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Tuesday, June 05, 2007

Clubs: The Peril...and the Promise

Throughout my time in the DEC, Democratic clubs have consistently been portrayed as "problems." "They don't do anything", "They're all too old", "What a royal pain in the ass", are some of the sample phrases I've heard. I, too have been frustrated with clubs. Its often like trying to herd cats.

You've seen me write about clubs before, and what they could do if they were better organized.

However, with a bit more experiences under my belt, I want to talk some more about these vital institutions.

Clubs, in my opinion, have been "such a pain" largely because there has been minimal to zero DEC oversight. The DEC is too busy trying to keep its own house together, than it doesn't have the time, the people, or the resources to deal with clubs, which are miniature versions of the DEC. Clubs have been left to their own devices, and because of that, they have found the best way to survive is to be as independent as possible from the DEC and from any outside force.

So when the latest round of regulation came down, requiring that in order for clubs to re certified by the state party - they would have to register as PACs for financial purposes - you would think they were asked to switch parties or something! We were getting calls from frustrated club presidents, saying their clubs wouldn't be able to re certify, as they couldn't get anyone to do the job of being treasurer. To refresh everyone's memory, reporting contributions and expenditures every quarter isn't rocket science. Candidates have to do it, and often in more frequent intervals. So you can understand the frustration on the DEC's end, hearing the blood and tears coming from the clubs.

However, this is also an opportunity. Clubs will undoubtedly fold because of this. But is it a bad thing? If a club can't get the wherewithal to do the very simple task of financial reporting - then they probably won't be able to step up to the plate on bigger items - like actually organizing their communities and beating the Republicans.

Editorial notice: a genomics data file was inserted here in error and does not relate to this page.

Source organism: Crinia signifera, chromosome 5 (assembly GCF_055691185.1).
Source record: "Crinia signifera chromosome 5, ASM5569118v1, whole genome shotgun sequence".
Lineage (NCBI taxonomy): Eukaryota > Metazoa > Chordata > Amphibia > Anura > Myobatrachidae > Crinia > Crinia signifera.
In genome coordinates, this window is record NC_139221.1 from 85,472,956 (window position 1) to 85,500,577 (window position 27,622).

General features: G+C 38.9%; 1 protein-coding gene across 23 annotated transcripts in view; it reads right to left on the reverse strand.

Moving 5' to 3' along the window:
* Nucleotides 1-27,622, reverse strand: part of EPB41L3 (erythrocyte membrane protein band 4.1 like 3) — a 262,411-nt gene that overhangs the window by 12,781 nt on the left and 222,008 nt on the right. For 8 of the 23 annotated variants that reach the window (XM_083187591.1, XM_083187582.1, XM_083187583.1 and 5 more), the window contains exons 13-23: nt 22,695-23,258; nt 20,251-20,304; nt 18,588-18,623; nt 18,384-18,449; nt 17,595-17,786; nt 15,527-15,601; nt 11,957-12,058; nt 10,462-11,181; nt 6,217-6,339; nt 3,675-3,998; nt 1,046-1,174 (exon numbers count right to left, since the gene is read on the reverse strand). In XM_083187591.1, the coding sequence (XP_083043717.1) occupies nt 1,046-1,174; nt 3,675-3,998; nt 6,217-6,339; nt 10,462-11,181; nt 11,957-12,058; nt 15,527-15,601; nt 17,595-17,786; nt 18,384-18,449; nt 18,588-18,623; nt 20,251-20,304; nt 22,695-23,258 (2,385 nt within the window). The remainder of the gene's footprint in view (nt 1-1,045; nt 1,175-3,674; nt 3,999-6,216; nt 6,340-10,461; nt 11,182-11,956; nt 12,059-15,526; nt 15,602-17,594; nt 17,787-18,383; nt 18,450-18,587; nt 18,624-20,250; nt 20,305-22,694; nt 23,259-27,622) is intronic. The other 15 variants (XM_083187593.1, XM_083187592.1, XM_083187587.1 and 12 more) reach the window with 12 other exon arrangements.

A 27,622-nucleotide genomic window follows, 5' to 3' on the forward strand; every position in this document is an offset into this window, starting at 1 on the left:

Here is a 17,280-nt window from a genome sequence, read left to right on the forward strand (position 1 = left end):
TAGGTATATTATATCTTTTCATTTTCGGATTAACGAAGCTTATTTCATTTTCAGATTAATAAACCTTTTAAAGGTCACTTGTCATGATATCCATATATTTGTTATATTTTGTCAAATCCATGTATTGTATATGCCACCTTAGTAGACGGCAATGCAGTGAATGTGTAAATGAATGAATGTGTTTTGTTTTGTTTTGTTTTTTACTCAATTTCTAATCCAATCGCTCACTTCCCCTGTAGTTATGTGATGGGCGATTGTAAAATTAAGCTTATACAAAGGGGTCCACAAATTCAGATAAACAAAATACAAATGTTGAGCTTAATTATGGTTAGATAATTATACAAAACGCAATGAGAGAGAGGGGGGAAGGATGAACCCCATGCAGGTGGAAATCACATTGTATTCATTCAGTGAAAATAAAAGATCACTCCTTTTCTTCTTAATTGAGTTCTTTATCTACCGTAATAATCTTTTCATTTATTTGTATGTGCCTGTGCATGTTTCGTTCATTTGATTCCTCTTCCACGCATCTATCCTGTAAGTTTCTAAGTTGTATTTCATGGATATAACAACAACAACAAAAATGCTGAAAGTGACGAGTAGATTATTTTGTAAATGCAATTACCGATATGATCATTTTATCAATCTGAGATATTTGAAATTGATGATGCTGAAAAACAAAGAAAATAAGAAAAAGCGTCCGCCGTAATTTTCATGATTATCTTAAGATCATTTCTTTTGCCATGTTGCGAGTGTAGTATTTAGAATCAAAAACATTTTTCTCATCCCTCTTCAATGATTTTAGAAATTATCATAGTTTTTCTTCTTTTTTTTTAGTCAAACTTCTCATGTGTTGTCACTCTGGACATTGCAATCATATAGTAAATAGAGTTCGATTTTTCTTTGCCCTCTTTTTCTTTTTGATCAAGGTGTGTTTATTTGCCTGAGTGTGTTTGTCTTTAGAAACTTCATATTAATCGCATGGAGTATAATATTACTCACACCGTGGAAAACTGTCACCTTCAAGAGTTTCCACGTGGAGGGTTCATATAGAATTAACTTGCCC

Another great opportunity that is presenting itself is the possibility of building new clubs with some youth in them. Most clubs in Marion County and around the state have an average age in the mid 60s probably. Typically people below 60 (the boomers and my generation) don't join "clubs." Clubs are synonymous with old men wearing red fez caps and singing ridiculous songs and performing embarrassing rituals.

We're going to have to transform the club model to make it work for younger people...but that's another post.

4 comments:

Jennifer said...

I actually like the club in my town better than the DEC ... oh, and they had no trouble getting recertified. Go figure.

Ray Seaman said...

Yep, its different everywhere. I should have added that not all Marion clubs are like this. We have a few who have re certified with no hassle at all.

Like I said, I think there is more promise than peril here.

Union Democrats said...

Did you see all the angry discussion at "The Buzz" about Republican Women's clubs? Lots of them seem upset at Jim Greer.
http://blogs.tampabay.com/buzz/2007/05/rpof_generaliss.html
I found the DEC unable to be open to ideas abd somewhat inflexible. I prefer to work on campaigns.

Eddie said...

The Florida Young Democrats are experiencing a bit of a resurgence lately with several counties getting chartered in the state in the last few months.

I'm a member of the Brevard County Young Dems and we just got our charter. We are definitely going to get involved, especially with grassroots, people-powered campaigning. We'll be out there phonebanking and canvassing. We're also working closely with our DEC.

You can read about our experiences at Grassroots Brevard.